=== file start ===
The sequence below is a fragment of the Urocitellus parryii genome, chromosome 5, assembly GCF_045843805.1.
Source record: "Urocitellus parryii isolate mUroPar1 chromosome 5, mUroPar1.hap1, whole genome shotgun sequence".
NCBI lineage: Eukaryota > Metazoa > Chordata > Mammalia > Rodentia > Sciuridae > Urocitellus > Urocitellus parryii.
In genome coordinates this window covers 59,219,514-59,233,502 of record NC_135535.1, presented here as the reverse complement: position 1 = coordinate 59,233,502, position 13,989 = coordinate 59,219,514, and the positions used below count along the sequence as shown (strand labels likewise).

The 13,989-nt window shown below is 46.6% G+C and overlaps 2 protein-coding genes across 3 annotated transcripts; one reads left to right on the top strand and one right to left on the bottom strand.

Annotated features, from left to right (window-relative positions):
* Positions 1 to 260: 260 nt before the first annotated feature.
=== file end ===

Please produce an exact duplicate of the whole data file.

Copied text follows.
The sequence below is a fragment of the Urocitellus parryii genome, chromosome 5, assembly GCF_045843805.1.
Source record: "Urocitellus parryii isolate mUroPar1 chromosome 5, mUroPar1.hap1, whole genome shotgun sequence".
NCBI lineage: Eukaryota > Metazoa > Chordata > Mammalia > Rodentia > Sciuridae > Urocitellus > Urocitellus parryii.
In genome coordinates this window covers 59,219,514-59,233,502 of record NC_135535.1, presented here as the reverse complement: position 1 = coordinate 59,233,502, position 13,989 = coordinate 59,219,514, and the positions used below count along the sequence as shown (strand labels likewise).

The 13,989-nt window shown below is 46.6% G+C and overlaps 2 protein-coding genes across 3 annotated transcripts; one reads left to right on the top strand and one right to left on the bottom strand.

Annotated features, from left to right (window-relative positions):
* Positions 1 to 260: 260 nt before the first annotated feature.